Runway could be used for military purposes, US think tank says
PUBLISHED : Thursday, 02 July, 2015, 3:02pm
UPDATED : Thursday, 02 July, 2015, 11:29pm
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Johnson South Reef features a small port and two helipads.
China has nearly finished building an airstrip that could be used for military purposes on one of its biggest artificial islands in the disputed South China Sea, according to satellite images released by a US think tank yesterday.
The Centre for Strategic and International Studies (CSIS) said images taken on June 28 by DigitalGlobe showed China had almost completed the construction of a 3,000-metre airstrip at Fiery Cross Reef, which China calls Yongshu Reef.
The defence ministry refused to comments on the CSIS report, while foreign ministry spokeswoman Hua Chunying said she was not aware of its details. On Tuesday, Hua said China's facilities in the disputed waters were built mainly for civilian purposes, but "necessary military defence requirements will also be fulfilled".
CSIS analysts said the satellite images showed that the airstrip had been surfaced and marked, and an apron and taxiway had been added adjacent to the runway. Previous photos showed a small lake in the middle of the island with additional support facilities, including a naval vessel, the analysts said.
Satellite image of Chinese reclamation work at Fiery Cross Reef. Photo: ReutersIt said the facilities on Johnson South Reef, or Chigua Reef in Chinese, now included a small port with limited berth space and two loading stations, two helipads, three possible satellite communication antennae, one large multi-level facility and two possible radar towers. There were also six possible security and surveillance towers for weapons and or sensors, as well as other facilities, raising concerns that Beijing was pushing ahead with its plan to expand its military presence in the area.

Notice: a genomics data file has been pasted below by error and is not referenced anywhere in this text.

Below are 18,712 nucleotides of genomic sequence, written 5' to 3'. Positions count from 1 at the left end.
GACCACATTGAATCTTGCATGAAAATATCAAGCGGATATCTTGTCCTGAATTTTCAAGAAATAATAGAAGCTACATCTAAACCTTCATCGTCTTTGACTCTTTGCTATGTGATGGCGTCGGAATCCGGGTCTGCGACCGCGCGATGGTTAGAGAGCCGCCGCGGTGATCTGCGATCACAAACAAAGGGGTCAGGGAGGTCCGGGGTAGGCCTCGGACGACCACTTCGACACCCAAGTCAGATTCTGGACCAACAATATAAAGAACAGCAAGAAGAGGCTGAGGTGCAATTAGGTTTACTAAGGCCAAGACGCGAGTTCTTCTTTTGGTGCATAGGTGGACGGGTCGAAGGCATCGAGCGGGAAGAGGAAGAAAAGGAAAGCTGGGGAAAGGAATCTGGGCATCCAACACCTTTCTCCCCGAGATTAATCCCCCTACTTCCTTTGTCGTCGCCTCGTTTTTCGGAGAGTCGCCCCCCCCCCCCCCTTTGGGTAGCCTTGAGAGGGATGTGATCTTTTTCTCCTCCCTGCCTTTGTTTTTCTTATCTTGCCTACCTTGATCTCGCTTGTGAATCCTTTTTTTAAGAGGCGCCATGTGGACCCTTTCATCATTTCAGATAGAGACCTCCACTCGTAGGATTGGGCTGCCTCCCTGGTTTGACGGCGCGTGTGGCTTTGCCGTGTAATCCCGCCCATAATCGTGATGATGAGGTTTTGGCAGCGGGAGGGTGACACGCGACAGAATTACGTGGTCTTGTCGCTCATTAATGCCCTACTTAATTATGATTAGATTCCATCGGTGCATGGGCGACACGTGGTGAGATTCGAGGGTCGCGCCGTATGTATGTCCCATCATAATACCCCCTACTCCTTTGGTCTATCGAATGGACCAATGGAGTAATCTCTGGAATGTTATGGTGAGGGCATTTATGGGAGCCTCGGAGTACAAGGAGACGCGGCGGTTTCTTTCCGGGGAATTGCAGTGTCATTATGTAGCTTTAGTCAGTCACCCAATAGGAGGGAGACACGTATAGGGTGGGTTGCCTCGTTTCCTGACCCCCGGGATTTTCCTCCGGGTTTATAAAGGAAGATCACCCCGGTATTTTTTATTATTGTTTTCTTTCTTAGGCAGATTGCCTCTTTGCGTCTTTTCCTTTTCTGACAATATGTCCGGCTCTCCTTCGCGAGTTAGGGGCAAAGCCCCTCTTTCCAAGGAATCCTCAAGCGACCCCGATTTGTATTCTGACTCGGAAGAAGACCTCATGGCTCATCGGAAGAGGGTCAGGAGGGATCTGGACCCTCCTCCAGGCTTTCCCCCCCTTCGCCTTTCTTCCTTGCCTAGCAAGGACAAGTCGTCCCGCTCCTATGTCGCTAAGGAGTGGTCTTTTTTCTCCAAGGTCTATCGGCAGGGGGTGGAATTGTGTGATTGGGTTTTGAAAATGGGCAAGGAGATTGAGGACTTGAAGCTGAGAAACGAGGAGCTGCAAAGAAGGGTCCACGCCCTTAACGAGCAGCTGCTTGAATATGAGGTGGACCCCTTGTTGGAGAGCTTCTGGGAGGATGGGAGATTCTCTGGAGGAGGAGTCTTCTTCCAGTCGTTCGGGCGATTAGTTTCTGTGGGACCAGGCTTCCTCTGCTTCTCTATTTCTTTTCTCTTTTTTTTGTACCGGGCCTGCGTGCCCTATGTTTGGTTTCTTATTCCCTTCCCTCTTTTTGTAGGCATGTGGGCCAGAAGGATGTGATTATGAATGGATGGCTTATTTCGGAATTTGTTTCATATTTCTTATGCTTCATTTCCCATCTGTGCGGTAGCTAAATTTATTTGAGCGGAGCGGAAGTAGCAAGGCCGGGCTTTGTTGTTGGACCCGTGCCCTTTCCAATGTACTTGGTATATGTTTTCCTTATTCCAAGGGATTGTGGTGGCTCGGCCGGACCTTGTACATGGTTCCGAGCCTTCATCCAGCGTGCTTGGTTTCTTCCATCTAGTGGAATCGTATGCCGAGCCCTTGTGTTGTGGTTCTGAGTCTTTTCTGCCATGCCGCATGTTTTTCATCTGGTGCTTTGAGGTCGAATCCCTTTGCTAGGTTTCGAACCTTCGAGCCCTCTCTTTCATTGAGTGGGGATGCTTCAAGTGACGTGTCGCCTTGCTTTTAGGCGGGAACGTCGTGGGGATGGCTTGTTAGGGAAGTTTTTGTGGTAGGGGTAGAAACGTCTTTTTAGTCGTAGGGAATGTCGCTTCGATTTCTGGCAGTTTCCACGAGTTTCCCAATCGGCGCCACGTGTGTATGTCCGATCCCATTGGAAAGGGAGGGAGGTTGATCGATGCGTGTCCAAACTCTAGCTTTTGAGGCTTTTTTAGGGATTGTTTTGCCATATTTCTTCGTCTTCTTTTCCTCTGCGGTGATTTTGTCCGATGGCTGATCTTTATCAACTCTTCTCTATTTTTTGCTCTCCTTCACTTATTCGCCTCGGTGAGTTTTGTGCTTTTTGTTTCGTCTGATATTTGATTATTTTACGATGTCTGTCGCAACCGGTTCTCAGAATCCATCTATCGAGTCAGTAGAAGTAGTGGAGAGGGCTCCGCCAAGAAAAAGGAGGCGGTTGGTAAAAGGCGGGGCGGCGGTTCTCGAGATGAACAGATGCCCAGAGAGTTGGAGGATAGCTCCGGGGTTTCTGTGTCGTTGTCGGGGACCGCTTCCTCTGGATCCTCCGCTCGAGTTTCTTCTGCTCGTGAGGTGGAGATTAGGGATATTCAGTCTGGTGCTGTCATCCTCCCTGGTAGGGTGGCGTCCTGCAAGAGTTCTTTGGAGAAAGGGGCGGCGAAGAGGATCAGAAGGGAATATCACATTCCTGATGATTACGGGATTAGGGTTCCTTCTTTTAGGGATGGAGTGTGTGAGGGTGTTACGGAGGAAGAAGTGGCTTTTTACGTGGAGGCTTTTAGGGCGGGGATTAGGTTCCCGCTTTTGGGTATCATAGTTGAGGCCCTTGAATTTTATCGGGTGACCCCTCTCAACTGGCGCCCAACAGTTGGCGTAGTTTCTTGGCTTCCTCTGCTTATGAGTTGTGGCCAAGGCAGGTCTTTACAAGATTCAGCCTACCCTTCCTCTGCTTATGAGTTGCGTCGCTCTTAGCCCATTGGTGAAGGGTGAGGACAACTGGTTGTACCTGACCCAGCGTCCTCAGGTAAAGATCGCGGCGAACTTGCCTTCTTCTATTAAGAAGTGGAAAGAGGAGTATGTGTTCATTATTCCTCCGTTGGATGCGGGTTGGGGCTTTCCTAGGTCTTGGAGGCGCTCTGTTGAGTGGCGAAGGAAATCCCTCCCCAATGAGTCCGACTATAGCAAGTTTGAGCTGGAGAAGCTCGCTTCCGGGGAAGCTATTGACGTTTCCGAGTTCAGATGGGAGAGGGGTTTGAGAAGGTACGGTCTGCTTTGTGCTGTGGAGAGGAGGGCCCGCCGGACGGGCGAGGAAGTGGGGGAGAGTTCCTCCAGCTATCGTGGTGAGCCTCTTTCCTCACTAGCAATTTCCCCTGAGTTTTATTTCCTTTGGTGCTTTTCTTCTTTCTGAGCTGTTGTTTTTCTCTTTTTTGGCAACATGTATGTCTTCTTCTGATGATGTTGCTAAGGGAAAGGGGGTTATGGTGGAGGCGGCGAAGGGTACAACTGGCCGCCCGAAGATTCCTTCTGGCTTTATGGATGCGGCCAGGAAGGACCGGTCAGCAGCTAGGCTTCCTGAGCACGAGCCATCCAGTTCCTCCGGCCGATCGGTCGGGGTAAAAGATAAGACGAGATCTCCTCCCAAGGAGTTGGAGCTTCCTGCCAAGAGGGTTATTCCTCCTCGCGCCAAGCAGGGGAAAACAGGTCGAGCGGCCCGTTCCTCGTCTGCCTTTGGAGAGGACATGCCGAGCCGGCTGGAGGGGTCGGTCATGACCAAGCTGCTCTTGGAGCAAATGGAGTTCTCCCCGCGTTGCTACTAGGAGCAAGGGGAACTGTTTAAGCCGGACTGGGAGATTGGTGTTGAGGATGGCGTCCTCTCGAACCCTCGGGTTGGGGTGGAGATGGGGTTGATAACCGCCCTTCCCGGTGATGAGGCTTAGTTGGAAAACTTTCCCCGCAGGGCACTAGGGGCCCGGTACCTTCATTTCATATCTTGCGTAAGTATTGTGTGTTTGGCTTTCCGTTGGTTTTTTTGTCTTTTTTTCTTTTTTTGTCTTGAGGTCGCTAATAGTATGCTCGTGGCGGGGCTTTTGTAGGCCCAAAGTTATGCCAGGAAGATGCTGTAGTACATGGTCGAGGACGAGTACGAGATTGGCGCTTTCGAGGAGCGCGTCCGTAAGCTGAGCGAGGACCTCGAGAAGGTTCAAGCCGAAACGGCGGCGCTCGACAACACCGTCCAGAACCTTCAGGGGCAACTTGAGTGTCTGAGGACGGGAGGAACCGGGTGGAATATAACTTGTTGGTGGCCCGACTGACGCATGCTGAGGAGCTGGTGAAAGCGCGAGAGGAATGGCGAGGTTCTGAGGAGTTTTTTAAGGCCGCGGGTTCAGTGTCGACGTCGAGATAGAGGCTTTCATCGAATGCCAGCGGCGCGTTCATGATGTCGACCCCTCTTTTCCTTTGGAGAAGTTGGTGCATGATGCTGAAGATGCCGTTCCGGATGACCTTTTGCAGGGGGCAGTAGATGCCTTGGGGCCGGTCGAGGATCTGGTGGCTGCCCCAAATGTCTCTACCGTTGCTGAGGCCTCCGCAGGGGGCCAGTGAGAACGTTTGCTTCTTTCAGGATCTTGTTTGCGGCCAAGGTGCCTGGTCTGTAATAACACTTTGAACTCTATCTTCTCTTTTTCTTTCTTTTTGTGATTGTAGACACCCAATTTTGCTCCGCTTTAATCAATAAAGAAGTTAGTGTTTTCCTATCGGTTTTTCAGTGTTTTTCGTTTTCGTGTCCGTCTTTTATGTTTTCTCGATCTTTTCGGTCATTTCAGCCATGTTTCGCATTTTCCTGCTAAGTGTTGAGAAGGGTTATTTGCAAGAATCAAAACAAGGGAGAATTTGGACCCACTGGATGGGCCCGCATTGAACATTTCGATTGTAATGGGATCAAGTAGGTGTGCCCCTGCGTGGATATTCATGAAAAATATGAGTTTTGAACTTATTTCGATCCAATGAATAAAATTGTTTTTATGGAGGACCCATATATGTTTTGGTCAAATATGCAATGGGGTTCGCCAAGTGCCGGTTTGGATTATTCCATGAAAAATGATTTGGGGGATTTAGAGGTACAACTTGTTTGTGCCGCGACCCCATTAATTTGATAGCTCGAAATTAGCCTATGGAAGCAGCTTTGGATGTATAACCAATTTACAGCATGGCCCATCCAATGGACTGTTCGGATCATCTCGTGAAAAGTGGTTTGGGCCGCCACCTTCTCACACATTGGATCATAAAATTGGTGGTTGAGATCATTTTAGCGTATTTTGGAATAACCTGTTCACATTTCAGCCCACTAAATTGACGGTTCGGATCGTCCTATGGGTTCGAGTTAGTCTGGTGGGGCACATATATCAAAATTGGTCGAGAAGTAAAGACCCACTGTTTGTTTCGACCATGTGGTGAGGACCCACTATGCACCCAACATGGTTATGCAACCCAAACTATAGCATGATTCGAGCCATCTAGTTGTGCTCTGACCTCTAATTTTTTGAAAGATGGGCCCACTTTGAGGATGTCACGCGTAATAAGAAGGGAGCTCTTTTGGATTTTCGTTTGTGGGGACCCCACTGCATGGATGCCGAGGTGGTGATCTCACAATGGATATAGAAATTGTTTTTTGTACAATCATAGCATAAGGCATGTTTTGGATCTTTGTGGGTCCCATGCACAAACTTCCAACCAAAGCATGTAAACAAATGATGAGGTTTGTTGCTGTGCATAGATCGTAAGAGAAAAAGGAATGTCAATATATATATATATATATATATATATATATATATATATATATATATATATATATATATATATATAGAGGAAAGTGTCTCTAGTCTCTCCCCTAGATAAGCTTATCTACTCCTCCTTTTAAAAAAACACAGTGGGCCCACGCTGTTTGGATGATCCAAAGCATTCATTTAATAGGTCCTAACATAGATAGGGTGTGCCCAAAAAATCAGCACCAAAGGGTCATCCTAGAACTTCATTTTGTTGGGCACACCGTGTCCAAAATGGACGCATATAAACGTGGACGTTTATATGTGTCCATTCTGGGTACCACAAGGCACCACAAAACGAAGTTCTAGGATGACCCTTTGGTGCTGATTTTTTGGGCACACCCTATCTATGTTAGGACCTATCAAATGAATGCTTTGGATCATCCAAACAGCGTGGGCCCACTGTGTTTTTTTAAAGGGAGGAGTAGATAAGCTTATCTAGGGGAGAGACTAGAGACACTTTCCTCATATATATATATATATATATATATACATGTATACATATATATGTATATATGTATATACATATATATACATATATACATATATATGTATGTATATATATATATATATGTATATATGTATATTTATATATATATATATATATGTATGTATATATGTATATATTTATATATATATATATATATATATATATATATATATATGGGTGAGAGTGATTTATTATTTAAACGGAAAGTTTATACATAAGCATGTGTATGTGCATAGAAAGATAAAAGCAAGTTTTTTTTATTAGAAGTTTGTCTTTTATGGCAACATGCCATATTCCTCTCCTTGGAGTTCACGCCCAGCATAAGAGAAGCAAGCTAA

China is also appearing to put pressure on Japan in the East China Sea, where it is embroiled in territorial disputes with Tokyo. GlobalDigital said its satellite images also showed China was developing a dozen drone bases in its territorial waters.
A source close to the Fujian military region told the South China Morning Post that the navy had conducted an unprecedented massive drill off its east coast last month, targeting Japan's Maritime Self-Defence Force.
Shanghai-based naval expert Ni Lexiong said China would not abandon its military build-up in the South China Sea, where the new facilities would extend the People's Liberation Army's strategic reach by more than 1,500km from its naval base in Sanya , Hainan province.
CSIS senior adviser Bonnie Glaser said Washington had demanded Beijing halt construction and militarisation, which "the Chinese show no indication of willingness to do".
But Glaser expected a short-term lull in construction over the summer typhoon season in the South China Sea ahead of President Xi Jinping's first state visit to the US in September.
Beijing was "attaching priority to having a successful summit" between Xi and his US counterpart Barack Obama, she said.
A picture taken in May by the US Navy of Chinese reclamation work at Fiery Cross Reef. Photo: ReutersChinese military and maritime experts agreed that Beijing might bring a temporary halt to construction on the islands in the next two months to ease tensions before Xi's US trip.
"But China will absolutely pick up its construction again soon after Xi returns from the US, because the artificial islands in the South China Sea are key to China's 'One Belt, One Road' campaign," said Jin Yongming, director of the Shanghai Academy of Social Sciences' Centre for China Marine Strategy Studies, referring to Beijing's initiatives to boost trade and infrastructure links throughout Asia.
"In order to win trust from its Asian neighbours, Beijing will focus more on construction for civilian purposes such as facilities for maritime search and rescue, navigation aids and lighthouses."
CSIS said land reclamation appeared to have finished on five of the seven artificial islands in the South China Sea, but other images taken early last month showed reclamation was ongoing on Mischief and Subi reefs.